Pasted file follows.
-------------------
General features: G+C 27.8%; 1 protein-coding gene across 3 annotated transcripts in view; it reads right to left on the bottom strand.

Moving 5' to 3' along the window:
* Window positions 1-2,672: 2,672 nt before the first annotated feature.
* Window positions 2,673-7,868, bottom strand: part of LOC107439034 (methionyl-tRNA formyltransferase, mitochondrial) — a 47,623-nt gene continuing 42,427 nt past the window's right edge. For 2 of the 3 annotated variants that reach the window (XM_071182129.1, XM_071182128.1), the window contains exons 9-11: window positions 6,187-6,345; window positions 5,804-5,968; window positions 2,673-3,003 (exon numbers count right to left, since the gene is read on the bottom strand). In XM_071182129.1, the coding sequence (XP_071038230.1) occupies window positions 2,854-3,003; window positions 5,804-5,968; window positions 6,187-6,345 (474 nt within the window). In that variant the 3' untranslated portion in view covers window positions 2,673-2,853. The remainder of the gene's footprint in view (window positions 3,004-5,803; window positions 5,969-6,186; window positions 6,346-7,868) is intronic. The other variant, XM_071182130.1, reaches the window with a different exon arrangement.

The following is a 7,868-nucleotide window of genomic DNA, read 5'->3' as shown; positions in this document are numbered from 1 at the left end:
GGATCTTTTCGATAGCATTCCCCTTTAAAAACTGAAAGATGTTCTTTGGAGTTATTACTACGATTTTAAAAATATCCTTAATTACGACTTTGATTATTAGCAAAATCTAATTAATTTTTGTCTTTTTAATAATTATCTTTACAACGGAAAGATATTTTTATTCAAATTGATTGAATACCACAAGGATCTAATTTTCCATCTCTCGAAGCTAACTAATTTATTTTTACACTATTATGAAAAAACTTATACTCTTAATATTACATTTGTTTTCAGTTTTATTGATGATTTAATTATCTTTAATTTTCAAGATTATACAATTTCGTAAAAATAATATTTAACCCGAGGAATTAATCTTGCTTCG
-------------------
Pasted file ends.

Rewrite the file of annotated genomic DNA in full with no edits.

General features: G+C 27.8%; 1 protein-coding gene across 3 annotated transcripts in view; it reads right to left on the bottom strand.

Moving 5' to 3' along the window:
* Window positions 1-2,672: 2,672 nt before the first annotated feature.
* Window positions 2,673-7,868, bottom strand: part of LOC107439034 (methionyl-tRNA formyltransferase, mitochondrial) — a 47,623-nt gene continuing 42,427 nt past the window's right edge. For 2 of the 3 annotated variants that reach the window (XM_071182129.1, XM_071182128.1), the window contains exons 9-11: window positions 6,187-6,345; window positions 5,804-5,968; window positions 2,673-3,003 (exon numbers count right to left, since the gene is read on the bottom strand). In XM_071182129.1, the coding sequence (XP_071038230.1) occupies window positions 2,854-3,003; window positions 5,804-5,968; window positions 6,187-6,345 (474 nt within the window). In that variant the 3' untranslated portion in view covers window positions 2,673-2,853. The remainder of the gene's footprint in view (window positions 3,004-5,803; window positions 5,969-6,186; window positions 6,346-7,868) is intronic. The other variant, XM_071182130.1, reaches the window with a different exon arrangement.

The following is a 7,868-nucleotide window of genomic DNA, read 5'->3' as shown; positions in this document are numbered from 1 at the left end:
GGATCTTTTCGATAGCATTCCCCTTTAAAAACTGAAAGATGTTCTTTGGAGTTATTACTACGATTTTAAAAATATCCTTAATTACGACTTTGATTATTAGCAAAATCTAATTAATTTTTGTCTTTTTAATAATTATCTTTACAACGGAAAGATATTTTTATTCAAATTGATTGAATACCACAAGGATCTAATTTTCCATCTCTCGAAGCTAACTAATTTATTTTTACACTATTATGAAAAAACTTATACTCTTAATATTACATTTGTTTTCAGTTTTATTGATGATTTAATTATCTTTAATTTTCAAGATTATACAATTTCGTAAAAATAATATTTAACCCGAGGAATTAATCTTGCTTCG